What programmes, specifically mental health support, were available to support children of parents who had migrated abroad? Were more details available on the programme to unite children with their parents abroad? Were these visits temporary or did the programme unite families for the duration of their stay abroad? Did bilateral agreements allow for families to work overseas?
The Philippines played an active role in the Global Compact for Migration, and in regulating recruiting agencies. What steps were left to further regulate these practices and had the State party considered ratifying International Labour Organization Convention 181? What was the situation of trade unions in the country?
JASMINKA DZUHMUR, Committee Expert and Country Co-Rapporteur, noted the large presence of women in the delegation and thanked them for their presence. She asked if the law allowing the refusal of entry into the country on ill-health or pregnancy had been amended. What was the status of the National Human Rights Commission? Its independence had to be ensured to protect not only the rights of Philippine people abroad but also within the country. How many members did the Commission have? Was it in line with the Paris Principles?
The Department of Migrant Workers was established in 2022. Was it sufficiently resourced? What were the Department’s needs? How did its work directly affect migrant workers and what awareness raising was being done to that end?
Was the periodic report written in consultation with civil society organisations? If so, how was that work organised? Could the delegation provide examples of civil society actors included in the process?
EDGAR CORZO SOSA, Committee Chair and Country Co-Rapporteur, asked whether the State party could provide information on hiring and firing processes of National Human Rights Commission members. Several initiatives were slow to pass within the Commission. What did the changes involve and why were they necessary?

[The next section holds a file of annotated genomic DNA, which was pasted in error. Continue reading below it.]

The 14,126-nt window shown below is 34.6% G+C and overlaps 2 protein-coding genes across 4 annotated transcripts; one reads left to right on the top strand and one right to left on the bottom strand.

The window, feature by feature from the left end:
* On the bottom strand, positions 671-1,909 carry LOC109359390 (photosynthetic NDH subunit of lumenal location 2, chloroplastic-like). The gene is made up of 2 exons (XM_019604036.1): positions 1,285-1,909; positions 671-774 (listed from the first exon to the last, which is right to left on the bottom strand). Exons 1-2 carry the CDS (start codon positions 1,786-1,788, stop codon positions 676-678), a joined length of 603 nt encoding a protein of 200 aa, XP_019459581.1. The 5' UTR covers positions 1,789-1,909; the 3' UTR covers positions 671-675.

In concluding observations regarding the State party’s second periodic report, the Committee recommended that the State party improve a system to accredit recruitment agencies to prevent them from charging excessive fees, or even to outlaw commissions on placements abroad. What steps had been taken to implement these observations? How was the right to vote for Philippine migrants abroad ensured? The presidential election of 2022 saw more than 680,000 foreign voters, with 40 per cent participation. Could migrants abroad vote in local and legislative elections also? Could they become elected representatives?
The creation of the Department of Migrant Workers was commendable, and the Committee remained available to the State party if it ever sought advice or recommendations. How was the Department’s mandate different than other Government agencies and were Philippine migrants aware of all the services it offered?
A Committee Expert noted the recent development of bilateral agreements with the Republic of Korea in agricultural and fishing sectors. What mechanisms existed to ensure that their rights were protected? Rights violations of Philippine migrants in Japan were of concern. How were their rights protected, and how were victims provided with redress?